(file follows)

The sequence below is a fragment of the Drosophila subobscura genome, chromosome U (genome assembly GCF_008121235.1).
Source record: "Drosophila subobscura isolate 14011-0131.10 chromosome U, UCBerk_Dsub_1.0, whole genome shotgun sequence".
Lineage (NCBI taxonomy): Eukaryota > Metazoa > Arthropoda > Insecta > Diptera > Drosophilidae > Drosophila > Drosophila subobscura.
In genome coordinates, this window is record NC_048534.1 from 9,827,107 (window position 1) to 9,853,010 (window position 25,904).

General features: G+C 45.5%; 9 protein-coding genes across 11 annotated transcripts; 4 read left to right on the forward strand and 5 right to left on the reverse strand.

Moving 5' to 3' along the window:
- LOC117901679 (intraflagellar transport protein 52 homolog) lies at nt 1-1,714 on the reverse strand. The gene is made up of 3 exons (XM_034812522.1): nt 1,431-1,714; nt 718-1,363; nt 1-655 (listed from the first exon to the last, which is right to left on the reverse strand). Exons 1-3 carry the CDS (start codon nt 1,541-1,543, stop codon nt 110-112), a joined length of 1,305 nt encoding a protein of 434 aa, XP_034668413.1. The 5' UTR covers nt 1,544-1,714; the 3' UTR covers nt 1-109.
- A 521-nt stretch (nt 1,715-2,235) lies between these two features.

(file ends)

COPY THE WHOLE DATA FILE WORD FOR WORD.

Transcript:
The sequence below is a fragment of the Drosophila subobscura genome, chromosome U (genome assembly GCF_008121235.1).
Source record: "Drosophila subobscura isolate 14011-0131.10 chromosome U, UCBerk_Dsub_1.0, whole genome shotgun sequence".
Lineage (NCBI taxonomy): Eukaryota > Metazoa > Arthropoda > Insecta > Diptera > Drosophilidae > Drosophila > Drosophila subobscura.
In genome coordinates, this window is record NC_048534.1 from 9,827,107 (window position 1) to 9,853,010 (window position 25,904).

General features: G+C 45.5%; 9 protein-coding genes across 11 annotated transcripts; 4 read left to right on the forward strand and 5 right to left on the reverse strand.

Moving 5' to 3' along the window:
- LOC117901679 (intraflagellar transport protein 52 homolog) lies at nt 1-1,714 on the reverse strand. The gene is made up of 3 exons (XM_034812522.1): nt 1,431-1,714; nt 718-1,363; nt 1-655 (listed from the first exon to the last, which is right to left on the reverse strand). Exons 1-3 carry the CDS (start codon nt 1,541-1,543, stop codon nt 110-112), a joined length of 1,305 nt encoding a protein of 434 aa, XP_034668413.1. The 5' UTR covers nt 1,544-1,714; the 3' UTR covers nt 1-109.
- A 521-nt stretch (nt 1,715-2,235) lies between these two features.